I would like to preface this post by telling you that every detail in the following story is 100% true. If I were you, I wouldn’t believe what I’m about to say either! But that’s the great thing about Peace Corps: life is so beautifully and wonderfully bizarre here that sometimes you can’t tell if you are in the throes of a malaria medication-induced dream, or if a woman really did hand you a newborn baby and walk away.
Something I’ve learned about the Togolese people is that they love celebrations of any kind. Weddings, funerals, a good harvest, a promotion, anything can be a sufficient reason to have a fête! But some fêtes are bigger than others. Enter Hogbezan!
Hogbezan (as you are all probably aware) is the celebration of the Yoto prefecture’s freedom from slavery. As our host moms were really surprisingly keen on pointing out, this was not the same slavery as the Triangle Trade. They were very intent on our understanding this fact.
So how does one celebrate Hogbezan, you ask? You may be surprised to find out that festivals here aren’t too different than big festivals back at home!
First, every good festival needs a security force to make sure that nothing gets out of hand. For instance, Pittsburgh Arts Fest, my favorite festival in the States, (that’s what I call America now!) usually has a small police presence which keeps the event running smoothly! In Ahépé, this security force is usually a group of Boy Scouts with wooden sticks. It should go without saying that you DO NOT cross these kids.
Also, every good festival needs an MC, of course! Hogbezan was led by none other than DJ Mix Show, one of the up-and-coming DJ’s of Ahépé. (Disclaimer: I think DJ Mix Show may have been a few people, or an event. It was never really explained to us.)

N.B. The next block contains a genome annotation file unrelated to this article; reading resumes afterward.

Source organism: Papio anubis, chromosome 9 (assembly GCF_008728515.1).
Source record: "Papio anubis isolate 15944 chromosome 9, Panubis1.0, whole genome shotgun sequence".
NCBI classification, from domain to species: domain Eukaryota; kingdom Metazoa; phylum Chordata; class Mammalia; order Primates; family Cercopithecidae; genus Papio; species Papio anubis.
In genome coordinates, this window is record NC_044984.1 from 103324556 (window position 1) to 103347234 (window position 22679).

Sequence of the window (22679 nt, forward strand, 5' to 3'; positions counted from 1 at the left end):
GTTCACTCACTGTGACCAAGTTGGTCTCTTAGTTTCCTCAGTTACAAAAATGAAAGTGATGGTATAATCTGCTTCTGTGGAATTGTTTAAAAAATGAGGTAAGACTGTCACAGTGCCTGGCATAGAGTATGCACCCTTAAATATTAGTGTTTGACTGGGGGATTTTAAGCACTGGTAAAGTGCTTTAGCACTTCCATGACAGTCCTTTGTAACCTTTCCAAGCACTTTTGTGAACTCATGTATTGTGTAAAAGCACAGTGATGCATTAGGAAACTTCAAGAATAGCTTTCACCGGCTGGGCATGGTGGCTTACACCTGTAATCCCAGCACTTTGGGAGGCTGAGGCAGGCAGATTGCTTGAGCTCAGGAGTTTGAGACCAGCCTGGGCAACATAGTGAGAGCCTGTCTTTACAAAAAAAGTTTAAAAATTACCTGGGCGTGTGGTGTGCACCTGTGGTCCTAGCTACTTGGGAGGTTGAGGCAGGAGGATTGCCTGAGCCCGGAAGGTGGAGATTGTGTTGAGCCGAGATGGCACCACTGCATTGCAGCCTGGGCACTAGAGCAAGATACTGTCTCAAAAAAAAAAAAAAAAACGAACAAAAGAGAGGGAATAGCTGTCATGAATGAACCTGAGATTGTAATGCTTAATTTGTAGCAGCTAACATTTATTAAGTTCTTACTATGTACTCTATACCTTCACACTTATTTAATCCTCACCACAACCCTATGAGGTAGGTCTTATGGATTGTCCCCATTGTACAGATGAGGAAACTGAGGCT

I’ve been to a few Togolese celebrations so far, (if you haven’t read the blog post about my first Togolese wedding, READ IT! Why would you just pick and choose random posts!?) so I thought I knew what I was getting myself into. I was wrong. I never would have predicted that there would be a bread-eating contest.
The winner’s technique was similar to Joey Chestnut’s: use the provided water to your advantage. Some things are universal.
I’ve tried my best to stay on the sidelines while I learn about Togo and its really deep and significant history. But I couldn’t pass up a chance to enter the dance competition.
Cheered on by my friends Sarah and Kyree, I took on five Togolese dancing fiends. My strategy was to go all-out and hope that my being most likely the first American to ever compete in the Hogbezan dance competition would propel me to victory. It worked. The crowd EXPLODED when I did the cabbage patch or the running man.
Aided by my superb dancing skills, I made it to the final round! Unfortunately, the last song was a slow song and my moves were woefully over-energized. In the end, I was chosen to be the second place winner. BUT I WON A HAT! A HAT!
Just a fun n.b. on how Togolese voting works for Hogbezan and other dance competitions: the MC (not always DJ Mix Show) will stand next to you and ask the audience if you should win. The audience will either loudly cheer or loudly boo. The only problem is that the loudest crowd reaction wins. In other words, I was William Hung’d into second place.
There was also a children’s musical chairs competition that ended with two elementary school students fighting until the actual CHIEF of the village broke them up. Naturally, there was an adult competiton as well. My fellow Peace Corps Trainee Kyree won a respectable second place after jumping on a chair to celebrate making it through the first round.
The last event of the day was the Potato Sack Race. With two silver medals under our belt, our friend Sarah was ready to bring home a gold for Team USA.
In the nail-biting finish of the year, Sarah won the race! After hundreds of years of Togolese dominance in the Togolese potato sack race, it’s nice to finally bring home the gold.
Before leaving, we got a picture on the Hogbezan Red Carpet. Togolese people absolutely LOVE formal photos, and even we couldn’t pass up a backdrop like this!
The celebration ended with a dinner reception for notable people in the prefecture. We were invited as well! It will never cease to amaze me how incredibly welcoming the Togolese are to us. And I will never stop being grateful.
I can’t believe that what I’m telling you is 100% true. I can’t believe that this is my life. I can’t believe that TOMORROW I take the oath and become a Peace Corps Volunteer. I can’t believe that I’m truly the happiest I’ve ever been in my life. Until next year, Hogbezan 🇹🇬❤️